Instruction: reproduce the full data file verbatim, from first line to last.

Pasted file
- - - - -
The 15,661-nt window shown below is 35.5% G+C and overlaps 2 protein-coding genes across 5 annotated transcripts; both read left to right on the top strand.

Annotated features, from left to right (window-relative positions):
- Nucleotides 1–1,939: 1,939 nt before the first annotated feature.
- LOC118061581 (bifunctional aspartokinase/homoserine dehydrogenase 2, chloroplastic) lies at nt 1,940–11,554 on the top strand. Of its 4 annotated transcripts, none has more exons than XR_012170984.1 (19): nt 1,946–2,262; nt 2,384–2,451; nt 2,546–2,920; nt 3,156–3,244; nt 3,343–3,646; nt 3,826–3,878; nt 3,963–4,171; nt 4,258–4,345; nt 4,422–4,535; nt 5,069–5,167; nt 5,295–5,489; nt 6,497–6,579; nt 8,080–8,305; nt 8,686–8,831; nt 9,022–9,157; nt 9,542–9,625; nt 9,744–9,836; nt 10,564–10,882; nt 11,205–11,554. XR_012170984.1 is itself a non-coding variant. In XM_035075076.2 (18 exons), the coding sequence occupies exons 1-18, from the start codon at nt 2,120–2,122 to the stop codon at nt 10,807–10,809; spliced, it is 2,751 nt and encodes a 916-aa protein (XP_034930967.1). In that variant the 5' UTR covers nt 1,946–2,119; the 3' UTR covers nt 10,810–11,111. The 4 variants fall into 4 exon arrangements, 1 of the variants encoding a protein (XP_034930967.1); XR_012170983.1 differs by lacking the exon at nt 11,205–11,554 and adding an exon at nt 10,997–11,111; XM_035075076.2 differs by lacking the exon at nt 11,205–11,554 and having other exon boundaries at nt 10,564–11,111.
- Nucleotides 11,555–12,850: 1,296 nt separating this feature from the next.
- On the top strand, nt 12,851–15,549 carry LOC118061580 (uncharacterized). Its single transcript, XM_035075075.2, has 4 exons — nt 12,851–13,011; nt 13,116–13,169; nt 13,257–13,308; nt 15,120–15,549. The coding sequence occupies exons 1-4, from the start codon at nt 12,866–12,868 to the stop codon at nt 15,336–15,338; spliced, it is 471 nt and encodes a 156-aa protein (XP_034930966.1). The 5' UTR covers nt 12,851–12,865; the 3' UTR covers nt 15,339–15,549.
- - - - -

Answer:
The 15,661-nt window shown below is 35.5% G+C and overlaps 2 protein-coding genes across 5 annotated transcripts; both read left to right on the top strand.

Annotated features, from left to right (window-relative positions):
- Nucleotides 1–1,939: 1,939 nt before the first annotated feature.
- LOC118061581 (bifunctional aspartokinase/homoserine dehydrogenase 2, chloroplastic) lies at nt 1,940–11,554 on the top strand. Of its 4 annotated transcripts, none has more exons than XR_012170984.1 (19): nt 1,946–2,262; nt 2,384–2,451; nt 2,546–2,920; nt 3,156–3,244; nt 3,343–3,646; nt 3,826–3,878; nt 3,963–4,171; nt 4,258–4,345; nt 4,422–4,535; nt 5,069–5,167; nt 5,295–5,489; nt 6,497–6,579; nt 8,080–8,305; nt 8,686–8,831; nt 9,022–9,157; nt 9,542–9,625; nt 9,744–9,836; nt 10,564–10,882; nt 11,205–11,554. XR_012170984.1 is itself a non-coding variant. In XM_035075076.2 (18 exons), the coding sequence occupies exons 1-18, from the start codon at nt 2,120–2,122 to the stop codon at nt 10,807–10,809; spliced, it is 2,751 nt and encodes a 916-aa protein (XP_034930967.1). In that variant the 5' UTR covers nt 1,946–2,119; the 3' UTR covers nt 10,810–11,111. The 4 variants fall into 4 exon arrangements, 1 of the variants encoding a protein (XP_034930967.1); XR_012170983.1 differs by lacking the exon at nt 11,205–11,554 and adding an exon at nt 10,997–11,111; XM_035075076.2 differs by lacking the exon at nt 11,205–11,554 and having other exon boundaries at nt 10,564–11,111.
- Nucleotides 11,555–12,850: 1,296 nt separating this feature from the next.
- On the top strand, nt 12,851–15,549 carry LOC118061580 (uncharacterized). Its single transcript, XM_035075075.2, has 4 exons — nt 12,851–13,011; nt 13,116–13,169; nt 13,257–13,308; nt 15,120–15,549. The coding sequence occupies exons 1-4, from the start codon at nt 12,866–12,868 to the stop codon at nt 15,336–15,338; spliced, it is 471 nt and encodes a 156-aa protein (XP_034930966.1). The 5' UTR covers nt 12,851–12,865; the 3' UTR covers nt 15,339–15,549.